Which colour lights for bug-proof campsite lights?

Good evening ladies and gents,

I am building camp-area lighting using LEDs.

This weekend I was camping and using my headtorch discovered that the red coloured LEDs didn't attract the bugs unlike the whit LEDs... either that or being red I couldn't see the bugs at all.

I think yellow LEDs doesn't attract bugs either. Is it just the case of using yellow cellophane over white LEDs?

Which colour would be best - warm white or cool white?

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Reply By: Member - Moira S (NSW) - Sunday, Apr 22, 2012 at 20:20

Sunday, Apr 22, 2012 at 20:20
I've used yellow cellophane & has definitely reduced the numbers of the little critters
AnswerID: 483862

Reply By: Bush Wanderer - Sunday, Apr 22, 2012 at 21:23

Sunday, Apr 22, 2012 at 21:23
You can significantly reduce the bugs with the yellow lense, but no way to get rid of bugs completely.....there is always some spectrum of light that seems to attract other bugs.

AnswerID: 483867

Reply By: Wayne's 60 - Sunday, Apr 22, 2012 at 23:27

Sunday, Apr 22, 2012 at 23:27
Hi Ben,

There are a large number of posts on the forum about the virtues of LED v ORDINARY lighting, with regards to reducing bug attraction.

The bugs we were with over the weekend .... have no idea about LED lighting.

It may require a large light in the centre of camp, to attract the bugs ..............and low level lighting over the cooking pot.

It is a tough call ............. and different lighting has differering results.

Wayne & Sally.
AnswerID: 483878

Reply By: Sand Man (SA) - Monday, Apr 23, 2012 at 07:02

Monday, Apr 23, 2012 at 07:02
Hi Ben,

In my experience, even white LED's don't attract insects anywhere near as much as a white fluro does,

I have a yellow/orange filter for my versalite fluro, but have recently invested in a versalite LED light. Over Easter, this one was used for outdoor use and didn't notice an abundance of insects, although they were cetainly about.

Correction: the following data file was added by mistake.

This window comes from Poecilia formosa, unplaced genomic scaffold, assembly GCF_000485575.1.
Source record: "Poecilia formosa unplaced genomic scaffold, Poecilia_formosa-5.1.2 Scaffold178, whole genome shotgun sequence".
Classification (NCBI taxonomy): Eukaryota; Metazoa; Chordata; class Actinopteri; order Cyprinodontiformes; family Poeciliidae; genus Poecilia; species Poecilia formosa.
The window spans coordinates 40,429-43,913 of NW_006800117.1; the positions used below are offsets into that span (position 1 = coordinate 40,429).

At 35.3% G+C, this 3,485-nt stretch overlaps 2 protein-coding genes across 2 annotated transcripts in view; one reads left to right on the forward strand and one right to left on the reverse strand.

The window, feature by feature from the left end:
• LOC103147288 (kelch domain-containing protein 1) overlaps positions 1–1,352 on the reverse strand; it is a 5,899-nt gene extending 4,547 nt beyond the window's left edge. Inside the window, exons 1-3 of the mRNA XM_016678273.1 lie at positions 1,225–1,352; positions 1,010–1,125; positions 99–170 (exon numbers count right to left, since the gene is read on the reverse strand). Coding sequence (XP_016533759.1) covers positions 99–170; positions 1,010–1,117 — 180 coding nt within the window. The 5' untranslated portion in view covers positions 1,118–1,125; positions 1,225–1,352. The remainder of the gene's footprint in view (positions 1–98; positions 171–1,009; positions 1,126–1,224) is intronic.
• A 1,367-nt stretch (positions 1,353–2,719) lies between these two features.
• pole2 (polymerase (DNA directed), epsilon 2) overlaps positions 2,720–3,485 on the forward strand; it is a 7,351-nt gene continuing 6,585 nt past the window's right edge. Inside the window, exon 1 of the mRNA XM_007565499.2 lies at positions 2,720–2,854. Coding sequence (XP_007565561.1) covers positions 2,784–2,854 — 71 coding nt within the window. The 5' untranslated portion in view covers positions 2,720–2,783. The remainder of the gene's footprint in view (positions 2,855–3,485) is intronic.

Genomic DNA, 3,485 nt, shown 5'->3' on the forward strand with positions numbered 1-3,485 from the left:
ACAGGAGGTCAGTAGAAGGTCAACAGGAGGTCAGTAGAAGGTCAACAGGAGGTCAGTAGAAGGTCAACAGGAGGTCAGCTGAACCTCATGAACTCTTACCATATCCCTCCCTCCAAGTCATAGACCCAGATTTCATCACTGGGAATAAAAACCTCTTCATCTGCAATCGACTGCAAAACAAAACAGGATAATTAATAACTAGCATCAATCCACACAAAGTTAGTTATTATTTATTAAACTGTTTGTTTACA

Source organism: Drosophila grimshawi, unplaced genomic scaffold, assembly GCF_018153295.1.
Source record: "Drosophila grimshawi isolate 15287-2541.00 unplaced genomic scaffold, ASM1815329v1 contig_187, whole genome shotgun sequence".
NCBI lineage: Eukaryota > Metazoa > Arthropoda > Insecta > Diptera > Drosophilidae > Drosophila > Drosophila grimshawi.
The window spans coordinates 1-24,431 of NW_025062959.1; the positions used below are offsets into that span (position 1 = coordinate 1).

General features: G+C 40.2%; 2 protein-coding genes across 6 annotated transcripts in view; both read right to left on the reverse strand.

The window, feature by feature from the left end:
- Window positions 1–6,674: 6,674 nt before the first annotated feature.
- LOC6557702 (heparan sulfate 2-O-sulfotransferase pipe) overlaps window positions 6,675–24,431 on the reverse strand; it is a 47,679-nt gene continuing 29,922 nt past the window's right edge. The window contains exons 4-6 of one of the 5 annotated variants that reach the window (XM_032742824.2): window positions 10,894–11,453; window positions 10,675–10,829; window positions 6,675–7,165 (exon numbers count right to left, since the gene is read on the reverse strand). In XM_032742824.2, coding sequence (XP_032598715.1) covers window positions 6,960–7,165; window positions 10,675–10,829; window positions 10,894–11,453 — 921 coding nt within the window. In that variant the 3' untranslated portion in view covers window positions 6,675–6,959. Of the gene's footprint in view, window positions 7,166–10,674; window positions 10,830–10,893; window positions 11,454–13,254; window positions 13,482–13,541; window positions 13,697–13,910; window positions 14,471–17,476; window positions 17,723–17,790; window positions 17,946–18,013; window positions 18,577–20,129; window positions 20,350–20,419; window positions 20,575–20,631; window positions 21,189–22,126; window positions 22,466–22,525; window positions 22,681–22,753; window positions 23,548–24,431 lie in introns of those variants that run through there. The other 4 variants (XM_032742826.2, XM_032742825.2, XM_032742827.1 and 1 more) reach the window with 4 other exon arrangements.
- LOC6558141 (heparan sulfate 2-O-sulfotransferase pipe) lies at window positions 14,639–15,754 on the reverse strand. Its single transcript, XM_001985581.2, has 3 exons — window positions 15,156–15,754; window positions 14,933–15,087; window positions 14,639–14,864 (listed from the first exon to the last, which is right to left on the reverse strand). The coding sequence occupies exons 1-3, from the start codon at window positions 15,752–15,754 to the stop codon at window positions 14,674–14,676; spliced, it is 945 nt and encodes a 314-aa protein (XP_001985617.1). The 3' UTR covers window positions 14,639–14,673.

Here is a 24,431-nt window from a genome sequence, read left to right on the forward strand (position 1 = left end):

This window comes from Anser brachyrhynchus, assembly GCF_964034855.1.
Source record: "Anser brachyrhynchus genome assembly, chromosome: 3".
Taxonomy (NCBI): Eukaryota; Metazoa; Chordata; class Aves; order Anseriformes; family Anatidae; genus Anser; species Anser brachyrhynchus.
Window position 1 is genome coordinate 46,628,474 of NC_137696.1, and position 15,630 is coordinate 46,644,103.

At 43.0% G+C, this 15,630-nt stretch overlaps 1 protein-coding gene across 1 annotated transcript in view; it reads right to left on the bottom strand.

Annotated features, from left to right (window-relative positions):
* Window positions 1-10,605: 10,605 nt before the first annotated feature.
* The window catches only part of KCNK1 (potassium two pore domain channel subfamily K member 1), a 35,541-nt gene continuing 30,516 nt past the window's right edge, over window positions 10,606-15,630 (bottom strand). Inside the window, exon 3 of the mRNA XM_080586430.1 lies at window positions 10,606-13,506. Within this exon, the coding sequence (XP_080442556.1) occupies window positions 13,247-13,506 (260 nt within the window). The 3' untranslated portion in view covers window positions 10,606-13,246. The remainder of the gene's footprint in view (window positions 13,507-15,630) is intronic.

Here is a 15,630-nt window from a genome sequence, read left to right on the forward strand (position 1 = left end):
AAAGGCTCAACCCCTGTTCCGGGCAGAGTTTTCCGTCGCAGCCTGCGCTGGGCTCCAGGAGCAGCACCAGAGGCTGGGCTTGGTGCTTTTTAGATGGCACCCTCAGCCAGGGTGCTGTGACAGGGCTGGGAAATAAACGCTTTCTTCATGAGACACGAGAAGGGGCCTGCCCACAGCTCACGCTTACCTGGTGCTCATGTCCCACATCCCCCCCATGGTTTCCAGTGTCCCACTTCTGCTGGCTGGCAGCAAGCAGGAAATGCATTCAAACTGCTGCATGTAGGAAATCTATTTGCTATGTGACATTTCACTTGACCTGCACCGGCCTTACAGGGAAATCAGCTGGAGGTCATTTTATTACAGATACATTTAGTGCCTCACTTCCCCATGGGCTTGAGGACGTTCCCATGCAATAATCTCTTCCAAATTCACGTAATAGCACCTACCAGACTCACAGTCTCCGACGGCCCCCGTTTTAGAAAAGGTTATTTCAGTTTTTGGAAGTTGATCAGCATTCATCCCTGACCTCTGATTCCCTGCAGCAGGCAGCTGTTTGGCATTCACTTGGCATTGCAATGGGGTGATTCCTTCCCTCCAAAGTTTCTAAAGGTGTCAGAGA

In the camper I use a white/orange LED strip light available from the ExplorOz shop.

The problem with filters is they cut down the overall amount of light available so LED lighting is definitely the go.

Try just using white LEDs first. That may be all you need.


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AnswerID: 483883

Reply By: KevinE - Monday, Apr 23, 2012 at 08:39

Monday, Apr 23, 2012 at 08:39
"Which colour would be best - warm white or cool white?"

I pondered on that too! I installed the duller one, but it's still very, very bright. Above the bed I have just 5 LEDs & they light up the entire bed area. In the tent part I have a strip about 35cm long & it really produces too much light. Don't get conned into buying more than you need!
AnswerID: 483889

Reply By: The Bantam - Monday, Apr 23, 2012 at 11:39

Monday, Apr 23, 2012 at 11:39
The reason that LED attracts less insects than fluro is that the fluro outputs quite large amounts of UV and the LED almost none.

You will note that most bug zappers use a UV fluro.

Red will simply be reducing the amount of light.

Red does not cause our eyes to iris down and our eyes stay adapted to the dark better...this is why there are red lights on submarines and in cabs of other boats.

Our low light monochrome vision still works reasonably well under red but our red colour vision is very poor( rods and poles and all that technical stuff)

A red night light in the camp is not a bad idea.

Yellow is suposed to be less attrctive to insects, but it is only partilay effective.

We see reasoably well under yellow light and it will tend to wake us up.

There will be bugger all difference between warm white and daylight( bright white) LEDs in insect attraction but you will see far better with a daylight colour balance and tolerate a lower wattage lamp.

If you are looking at making your own filters, forget the celophane, go to a theatrical lighting supplier and buy a sheet of theatrical filter gell, it will be far more durable and a far more effective filter.

The problem will be choice of colour....there are over a dozen yellows, then there are oranges and ambers.
I recon "rosco #312 canary yellow" would be a good start..its transmission is 85% in the pass band and deep cut below.

All animals have a patchy sense of light, WE see 3 bands greeny yellow, bluey yellow and violet......the rest our brains make up......we see almost no UV or infrar red

Different insects (and all animals for that matter) respond differently to light and see different parts of the spectrum.